A commit should be a self-contained update to the code tree. Despite bug fixes that could be introduced later in the development, a commit should be never considered as "I’m saving my work now, I’ll continue later", especially if the commit is pushed to a remote repository.
On the other hand, a commit should not contain multiple changes to the code base.
If, during development, I have to change something in two different modules, and the changes are unrelated, then the changes should be placed in two different commits.
That is: make separate commits for logically separate changes.
Making good commits is a form of art. A good way to decide whether a commit is self contained, developers should answer themselves he question: "will I be able to cherry pick this commit in the future, shall I need it?". If the answer is yes, then most
likely it is a good commit.
Commit messages should be meaningful. A one-line commit message like "I’m developing foo" will not allow other developers to understand what that commit is for. A minimal
commit message would be of the format:
Short log (Optional pointers to external resources, such as defect tracking) The intent of your change. (Optional, if it's not clear from above) how your change resolves the issues in the first part. Tag line(s) at the end.
This is an example of a good commit message:
foobar: Adjusted the foo setting in bar When using foobar on systems with less than a gigabyte of RAM common usage patterns often result in an Out-of-memory condition causing slowdowns and unexpected application termination. Low-memory systems should continue to function without running into memory-starvation conditions with minimal cost to systems with more available memory. High-memory systems will be less able to use the full extent of the system, a dynamically tunable option may be best, long-term. The foo setting in bar was decreased from X to X-50% in order to ensure we don't exhaust all system memory with foobar threads. Signed-off-by: Joe Developer <firstname.lastname@example.org>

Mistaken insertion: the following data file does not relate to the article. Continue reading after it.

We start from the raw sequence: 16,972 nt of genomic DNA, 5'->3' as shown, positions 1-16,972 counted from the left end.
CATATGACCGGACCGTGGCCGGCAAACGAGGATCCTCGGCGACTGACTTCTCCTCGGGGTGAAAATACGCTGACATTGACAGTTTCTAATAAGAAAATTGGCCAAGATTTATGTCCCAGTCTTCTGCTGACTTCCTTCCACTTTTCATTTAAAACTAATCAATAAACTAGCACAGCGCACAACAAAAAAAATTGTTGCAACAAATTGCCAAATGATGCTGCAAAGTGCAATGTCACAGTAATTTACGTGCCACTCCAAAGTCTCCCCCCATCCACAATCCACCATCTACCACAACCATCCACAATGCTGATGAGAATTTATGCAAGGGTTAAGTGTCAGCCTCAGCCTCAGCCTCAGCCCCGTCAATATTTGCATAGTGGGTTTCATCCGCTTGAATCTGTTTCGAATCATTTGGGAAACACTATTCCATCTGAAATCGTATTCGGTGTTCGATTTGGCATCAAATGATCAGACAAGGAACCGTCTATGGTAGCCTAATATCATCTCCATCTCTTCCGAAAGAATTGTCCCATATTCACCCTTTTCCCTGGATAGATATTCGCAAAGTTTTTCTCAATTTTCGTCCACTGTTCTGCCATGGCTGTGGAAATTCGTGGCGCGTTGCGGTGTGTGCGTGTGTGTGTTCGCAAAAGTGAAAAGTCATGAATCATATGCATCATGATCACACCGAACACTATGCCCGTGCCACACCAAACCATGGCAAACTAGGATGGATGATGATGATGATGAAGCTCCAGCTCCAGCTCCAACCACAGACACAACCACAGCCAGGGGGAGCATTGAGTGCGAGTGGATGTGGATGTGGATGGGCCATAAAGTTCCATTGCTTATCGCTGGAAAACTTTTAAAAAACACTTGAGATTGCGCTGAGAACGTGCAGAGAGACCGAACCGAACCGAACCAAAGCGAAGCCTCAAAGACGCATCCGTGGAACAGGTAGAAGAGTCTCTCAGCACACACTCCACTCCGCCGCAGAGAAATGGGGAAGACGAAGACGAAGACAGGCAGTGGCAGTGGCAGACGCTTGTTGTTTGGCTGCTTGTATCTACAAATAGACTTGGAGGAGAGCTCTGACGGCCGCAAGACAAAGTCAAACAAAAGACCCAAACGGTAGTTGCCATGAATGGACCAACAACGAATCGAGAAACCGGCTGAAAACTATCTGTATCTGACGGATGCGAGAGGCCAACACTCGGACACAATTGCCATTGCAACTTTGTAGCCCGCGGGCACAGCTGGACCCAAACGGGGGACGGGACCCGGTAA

Several things should be noted here. The minimal commit message is good for new code development and simple changes. An empty line must always come after it, otherwise post processing software might not be able to distinguish it from the rest of the
The single short log message indicates what needed to be changed. It should begin with an indicator as to the primary item changed by this work, followed by a short summary of the change. In the above case we're indicating that we've changed the "foobar" item, by "adjusting the foo setting in bar".
The single short log message is analogous to the git "commit summary". While no maximum line length is specified by this policy, it is suggested that it remains under
50 characters wherever possible. Think of it as the subject of an email: you should never write too much text in it, otherwise receivers will not understand easily what the email is about.
Optionally, you may include pointers to defects this change
corrects. Unless the defect format is specified by the component you are modifying, it is suggested that you use a full URL to specify the reference to the defect information. Generally, these pointers will precede any long description, but as an optional item it may be after the long description. This could be a good way, for example, to refer to open issues in a bug tracker. You must then have a full description of the change.
Specifying the intent of your change and if necessary how the change resolves the issue.
Finally, one or more tag lines should exist. Each developer responsible for working on the patch is responsible for adding a Signed-off-by: tag line. This tag line should be added by people writing the patch, and additional tag lines should be added by
people, for example, merging the patch into different branches. This allows to easily track the updates to the code base, and determine who did what.
It is not acceptable to have an empty or non-existent header, or just a single line message. The summary and description is required for all changes. The commit messages should be manually indented. Usually, each line of the message, should not be longer than 78 characters. Note that in order to do this easily, is
always better to avoid using the
-m switch when committing: in fact, simply issuing:
$ git commit
will fire up the text editor specified in the EDITOR environment variable (you can set it to your preferred editor), so that you can freely write your commit message respecting the adopted layout. Note that if you set your favorite editor to vim, you can add the following lines to
filetype plugin indent on au FileType gitcommit set tw=72
which automatically wraps the text to the specified 72 characters for git commit messages. To check whether vim is correctly identifying the commit message as gitcommit, the following command can be used within vi:
or to save a few keystrokes:
If, for any reason, you have pushed commits with non-meaningful descriptions (due to hurry, pressure, git fire , etc.), these should never end up in the master branch.
Here, interactively rebasing you local branch (and issuing a force push if possible) is a good practice.
For More "The Final Guide" see the Index Page